Asynchronous Proximal Policy Optimization (APPO)¶

pytorch tensorflow [paper] [implementation] We include an asynchronous variant of Proximal Policy Optimization (PPO) based on the IMPALA architecture. This is similar to IMPALA but using a surrogate policy loss with clipping. Compared to synchronous PPO, APPO is more efficient in wall-clock time due to its use of asynchronous sampling. Using a clipped loss also allows for multiple SGD passes, and therefore the potential for better sample efficiency compared to IMPALA. V-trace can also be enabled to correct for off-policy samples.

Tip

APPO is not always more efficient; it is often better to use standard PPO or IMPALA.

../_images/impala-arch.svg

APPO architecture (same as IMPALA)¶

Tuned examples: PongNoFrameskip-v4

APPO-specific configs (see also common configs):


        # APPO specific settings:
        self.vtrace = True
        self.use_critic = True
        self.use_gae = True
        self.lambda_ = 1.0
        self.clip_param = 0.4
        self.use_kl_loss = False
        self.kl_coeff = 1.0
        self.kl_target = 0.01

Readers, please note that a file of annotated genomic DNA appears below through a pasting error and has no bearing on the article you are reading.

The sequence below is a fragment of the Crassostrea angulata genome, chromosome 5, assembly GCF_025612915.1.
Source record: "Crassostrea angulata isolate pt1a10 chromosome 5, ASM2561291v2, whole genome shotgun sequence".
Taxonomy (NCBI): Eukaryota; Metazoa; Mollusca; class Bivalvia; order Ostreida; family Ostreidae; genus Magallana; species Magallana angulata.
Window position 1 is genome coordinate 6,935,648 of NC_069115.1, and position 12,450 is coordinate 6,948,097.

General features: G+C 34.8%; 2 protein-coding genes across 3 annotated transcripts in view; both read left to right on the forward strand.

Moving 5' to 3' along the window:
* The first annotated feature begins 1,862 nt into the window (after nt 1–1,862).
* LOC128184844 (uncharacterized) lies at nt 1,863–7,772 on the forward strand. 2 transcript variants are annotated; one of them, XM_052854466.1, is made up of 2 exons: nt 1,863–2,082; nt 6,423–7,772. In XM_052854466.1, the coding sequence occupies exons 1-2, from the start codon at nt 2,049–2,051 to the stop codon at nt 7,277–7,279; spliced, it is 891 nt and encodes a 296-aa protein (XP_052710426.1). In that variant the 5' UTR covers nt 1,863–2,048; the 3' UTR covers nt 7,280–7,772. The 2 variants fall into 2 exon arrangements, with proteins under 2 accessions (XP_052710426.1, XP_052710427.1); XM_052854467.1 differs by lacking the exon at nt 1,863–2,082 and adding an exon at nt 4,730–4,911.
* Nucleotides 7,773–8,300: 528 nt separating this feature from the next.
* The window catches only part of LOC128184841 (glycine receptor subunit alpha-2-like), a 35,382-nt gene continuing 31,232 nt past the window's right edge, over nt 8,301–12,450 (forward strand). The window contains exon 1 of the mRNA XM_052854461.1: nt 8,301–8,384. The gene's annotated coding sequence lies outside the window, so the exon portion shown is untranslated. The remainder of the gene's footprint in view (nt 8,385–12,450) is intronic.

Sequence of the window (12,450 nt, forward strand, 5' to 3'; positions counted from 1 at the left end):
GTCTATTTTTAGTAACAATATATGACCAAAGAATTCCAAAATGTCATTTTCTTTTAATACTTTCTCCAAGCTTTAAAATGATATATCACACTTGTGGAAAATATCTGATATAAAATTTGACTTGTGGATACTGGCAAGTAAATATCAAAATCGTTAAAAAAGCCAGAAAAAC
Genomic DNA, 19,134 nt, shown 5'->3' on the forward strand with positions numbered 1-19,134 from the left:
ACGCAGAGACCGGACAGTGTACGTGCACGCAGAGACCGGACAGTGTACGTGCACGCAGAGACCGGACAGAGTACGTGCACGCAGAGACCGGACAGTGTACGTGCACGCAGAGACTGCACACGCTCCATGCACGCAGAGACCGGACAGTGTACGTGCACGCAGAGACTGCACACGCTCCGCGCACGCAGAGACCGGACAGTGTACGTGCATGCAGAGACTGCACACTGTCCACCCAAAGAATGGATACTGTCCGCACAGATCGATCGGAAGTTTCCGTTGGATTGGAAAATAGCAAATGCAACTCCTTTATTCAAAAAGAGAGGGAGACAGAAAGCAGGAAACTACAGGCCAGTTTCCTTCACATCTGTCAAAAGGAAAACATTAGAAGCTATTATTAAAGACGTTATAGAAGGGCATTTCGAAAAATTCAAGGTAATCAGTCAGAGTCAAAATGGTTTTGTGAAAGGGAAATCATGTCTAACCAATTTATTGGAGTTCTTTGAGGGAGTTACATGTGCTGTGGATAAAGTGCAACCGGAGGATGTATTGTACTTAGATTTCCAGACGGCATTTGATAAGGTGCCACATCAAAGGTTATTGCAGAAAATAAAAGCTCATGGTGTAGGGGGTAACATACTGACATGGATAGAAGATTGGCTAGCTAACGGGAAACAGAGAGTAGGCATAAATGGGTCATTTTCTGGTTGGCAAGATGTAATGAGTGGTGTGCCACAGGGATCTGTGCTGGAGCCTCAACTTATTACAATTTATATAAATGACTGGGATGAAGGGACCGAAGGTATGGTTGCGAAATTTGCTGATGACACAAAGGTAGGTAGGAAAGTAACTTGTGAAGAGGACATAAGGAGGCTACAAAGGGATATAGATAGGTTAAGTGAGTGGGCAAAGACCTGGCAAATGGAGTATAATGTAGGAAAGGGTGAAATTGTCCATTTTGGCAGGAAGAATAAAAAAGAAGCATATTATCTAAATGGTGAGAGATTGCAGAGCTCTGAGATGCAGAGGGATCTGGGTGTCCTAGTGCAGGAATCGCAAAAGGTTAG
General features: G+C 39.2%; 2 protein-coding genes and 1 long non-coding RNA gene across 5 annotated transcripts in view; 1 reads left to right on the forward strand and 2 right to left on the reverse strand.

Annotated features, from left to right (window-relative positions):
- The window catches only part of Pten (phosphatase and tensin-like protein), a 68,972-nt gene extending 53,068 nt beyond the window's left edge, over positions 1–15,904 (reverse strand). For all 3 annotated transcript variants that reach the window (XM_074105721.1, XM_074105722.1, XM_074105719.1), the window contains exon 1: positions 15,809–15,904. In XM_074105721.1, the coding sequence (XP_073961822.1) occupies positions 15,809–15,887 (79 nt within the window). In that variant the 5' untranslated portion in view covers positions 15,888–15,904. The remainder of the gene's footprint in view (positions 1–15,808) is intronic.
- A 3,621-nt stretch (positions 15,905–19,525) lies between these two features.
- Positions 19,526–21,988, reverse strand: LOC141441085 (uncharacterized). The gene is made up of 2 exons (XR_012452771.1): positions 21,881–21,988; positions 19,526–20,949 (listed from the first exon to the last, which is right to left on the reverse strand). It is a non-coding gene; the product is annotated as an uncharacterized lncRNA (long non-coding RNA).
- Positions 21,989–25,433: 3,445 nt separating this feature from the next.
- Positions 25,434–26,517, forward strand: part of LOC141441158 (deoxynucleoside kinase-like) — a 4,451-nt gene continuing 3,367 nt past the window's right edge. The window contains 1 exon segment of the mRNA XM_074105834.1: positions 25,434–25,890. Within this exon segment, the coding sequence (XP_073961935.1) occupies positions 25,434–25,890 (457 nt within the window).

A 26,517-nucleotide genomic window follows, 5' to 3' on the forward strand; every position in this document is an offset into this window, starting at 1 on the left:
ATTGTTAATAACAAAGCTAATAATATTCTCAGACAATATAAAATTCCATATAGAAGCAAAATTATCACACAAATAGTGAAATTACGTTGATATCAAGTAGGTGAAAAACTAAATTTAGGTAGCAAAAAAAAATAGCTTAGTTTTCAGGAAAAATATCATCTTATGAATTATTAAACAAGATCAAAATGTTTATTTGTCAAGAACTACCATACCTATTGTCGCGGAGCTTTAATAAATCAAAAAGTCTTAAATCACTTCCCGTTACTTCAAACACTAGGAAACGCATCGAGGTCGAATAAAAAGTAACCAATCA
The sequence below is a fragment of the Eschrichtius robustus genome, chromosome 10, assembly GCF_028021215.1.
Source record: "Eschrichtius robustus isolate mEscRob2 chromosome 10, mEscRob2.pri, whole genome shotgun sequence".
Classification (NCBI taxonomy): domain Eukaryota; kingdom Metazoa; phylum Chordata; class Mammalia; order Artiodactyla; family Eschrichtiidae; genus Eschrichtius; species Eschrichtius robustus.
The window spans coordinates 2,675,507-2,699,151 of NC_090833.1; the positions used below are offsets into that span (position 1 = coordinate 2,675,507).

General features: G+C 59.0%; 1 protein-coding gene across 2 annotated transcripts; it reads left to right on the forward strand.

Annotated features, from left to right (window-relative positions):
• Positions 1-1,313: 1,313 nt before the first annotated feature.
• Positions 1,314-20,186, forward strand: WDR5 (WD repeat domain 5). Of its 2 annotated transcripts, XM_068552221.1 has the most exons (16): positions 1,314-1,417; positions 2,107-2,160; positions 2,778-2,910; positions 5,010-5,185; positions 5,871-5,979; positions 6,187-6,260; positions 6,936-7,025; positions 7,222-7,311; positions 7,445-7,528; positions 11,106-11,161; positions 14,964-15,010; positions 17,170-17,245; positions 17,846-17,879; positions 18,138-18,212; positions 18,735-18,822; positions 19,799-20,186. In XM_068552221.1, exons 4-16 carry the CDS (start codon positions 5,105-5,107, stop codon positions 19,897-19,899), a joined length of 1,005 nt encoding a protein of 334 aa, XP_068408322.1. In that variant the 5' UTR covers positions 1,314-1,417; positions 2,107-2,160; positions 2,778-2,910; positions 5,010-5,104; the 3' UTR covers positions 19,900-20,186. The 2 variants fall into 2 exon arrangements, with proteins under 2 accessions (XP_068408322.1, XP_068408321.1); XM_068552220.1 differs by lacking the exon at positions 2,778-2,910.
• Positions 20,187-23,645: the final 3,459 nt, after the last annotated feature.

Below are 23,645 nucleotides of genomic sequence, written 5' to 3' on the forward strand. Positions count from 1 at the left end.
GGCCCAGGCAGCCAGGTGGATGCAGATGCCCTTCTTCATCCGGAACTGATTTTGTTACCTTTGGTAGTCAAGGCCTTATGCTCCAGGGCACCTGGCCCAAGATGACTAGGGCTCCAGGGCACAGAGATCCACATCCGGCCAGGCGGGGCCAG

# Override some of ImpalaConfig's default values with APPO-specific values.
        self.rollout_fragment_length = 50
        self.train_batch_size = 500
        self.min_time_s_per_iteration = 10
        self.num_workers = 2
        self.num_gpus = 0
        self.num_multi_gpu_tower_stacks = 1
        self.minibatch_buffer_size = 1
        self.num_sgd_iter = 1
        self.replay_proportion = 0.0
        self.replay_buffer_num_slots = 100
        self.learner_queue_size = 16
        self.learner_queue_timeout = 300
        self.max_sample_requests_in_flight_per_worker = 2
        self.broadcast_interval = 1
        self.grad_clip = 40.0
        self.opt_type = "adam"
        self.lr = 0.0005
        self.lr_schedule = None
        self.decay = 0.99
        self.momentum = 0.0
        self.epsilon = 0.1
        self.vf_loss_coeff = 0.5
        self.entropy_coeff = 0.01
        self.entropy_coeff_schedule = None

Decentralized Distributed Proximal Policy Optimization (DD-PPO)¶

pytorch [paper] [implementation] Unlike APPO or PPO, with DD-PPO policy improvement is no longer done centralized in the algorithm process. Instead, gradients are computed remotely on each rollout worker and all-reduced at each mini-batch using torch distributed. This allows each worker’s GPU to be used both for sampling and for training.